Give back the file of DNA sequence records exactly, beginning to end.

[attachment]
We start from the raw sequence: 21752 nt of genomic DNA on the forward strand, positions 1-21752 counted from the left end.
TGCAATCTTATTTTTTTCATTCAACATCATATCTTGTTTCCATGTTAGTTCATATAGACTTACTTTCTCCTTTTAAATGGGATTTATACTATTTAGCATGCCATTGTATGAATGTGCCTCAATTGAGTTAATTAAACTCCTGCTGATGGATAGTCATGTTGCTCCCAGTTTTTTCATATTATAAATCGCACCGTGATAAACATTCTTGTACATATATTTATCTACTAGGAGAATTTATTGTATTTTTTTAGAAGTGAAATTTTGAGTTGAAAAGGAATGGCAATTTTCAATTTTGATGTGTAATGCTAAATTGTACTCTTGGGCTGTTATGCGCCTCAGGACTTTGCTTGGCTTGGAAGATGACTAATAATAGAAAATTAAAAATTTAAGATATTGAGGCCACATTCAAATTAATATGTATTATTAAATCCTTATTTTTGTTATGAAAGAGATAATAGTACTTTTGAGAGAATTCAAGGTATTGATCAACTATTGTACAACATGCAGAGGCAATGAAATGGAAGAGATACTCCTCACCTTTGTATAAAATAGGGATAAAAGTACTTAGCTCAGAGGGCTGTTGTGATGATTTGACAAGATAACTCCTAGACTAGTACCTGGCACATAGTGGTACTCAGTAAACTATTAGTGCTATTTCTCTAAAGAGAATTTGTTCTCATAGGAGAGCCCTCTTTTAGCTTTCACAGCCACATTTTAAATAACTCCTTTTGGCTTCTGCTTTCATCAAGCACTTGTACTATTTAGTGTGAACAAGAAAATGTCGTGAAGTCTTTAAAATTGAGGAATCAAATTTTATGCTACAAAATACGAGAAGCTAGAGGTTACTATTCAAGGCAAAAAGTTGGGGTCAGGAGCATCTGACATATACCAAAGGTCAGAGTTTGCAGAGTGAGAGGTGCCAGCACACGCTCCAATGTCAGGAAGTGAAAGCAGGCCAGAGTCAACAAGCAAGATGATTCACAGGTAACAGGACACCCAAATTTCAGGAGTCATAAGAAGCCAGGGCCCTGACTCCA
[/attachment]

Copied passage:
We start from the raw sequence: 21752 nt of genomic DNA on the forward strand, positions 1-21752 counted from the left end.
TGCAATCTTATTTTTTTCATTCAACATCATATCTTGTTTCCATGTTAGTTCATATAGACTTACTTTCTCCTTTTAAATGGGATTTATACTATTTAGCATGCCATTGTATGAATGTGCCTCAATTGAGTTAATTAAACTCCTGCTGATGGATAGTCATGTTGCTCCCAGTTTTTTCATATTATAAATCGCACCGTGATAAACATTCTTGTACATATATTTATCTACTAGGAGAATTTATTGTATTTTTTTAGAAGTGAAATTTTGAGTTGAAAAGGAATGGCAATTTTCAATTTTGATGTGTAATGCTAAATTGTACTCTTGGGCTGTTATGCGCCTCAGGACTTTGCTTGGCTTGGAAGATGACTAATAATAGAAAATTAAAAATTTAAGATATTGAGGCCACATTCAAATTAATATGTATTATTAAATCCTTATTTTTGTTATGAAAGAGATAATAGTACTTTTGAGAGAATTCAAGGTATTGATCAACTATTGTACAACATGCAGAGGCAATGAAATGGAAGAGATACTCCTCACCTTTGTATAAAATAGGGATAAAAGTACTTAGCTCAGAGGGCTGTTGTGATGATTTGACAAGATAACTCCTAGACTAGTACCTGGCACATAGTGGTACTCAGTAAACTATTAGTGCTATTTCTCTAAAGAGAATTTGTTCTCATAGGAGAGCCCTCTTTTAGCTTTCACAGCCACATTTTAAATAACTCCTTTTGGCTTCTGCTTTCATCAAGCACTTGTACTATTTAGTGTGAACAAGAAAATGTCGTGAAGTCTTTAAAATTGAGGAATCAAATTTTATGCTACAAAATACGAGAAGCTAGAGGTTACTATTCAAGGCAAAAAGTTGGGGTCAGGAGCATCTGACATATACCAAAGGTCAGAGTTTGCAGAGTGAGAGGTGCCAGCACACGCTCCAATGTCAGGAAGTGAAAGCAGGCCAGAGTCAACAAGCAAGATGATTCACAGGTAACAGGACACCCAAATTTCAGGAGTCATAAGAAGCCAGGGCCCTGACTCCA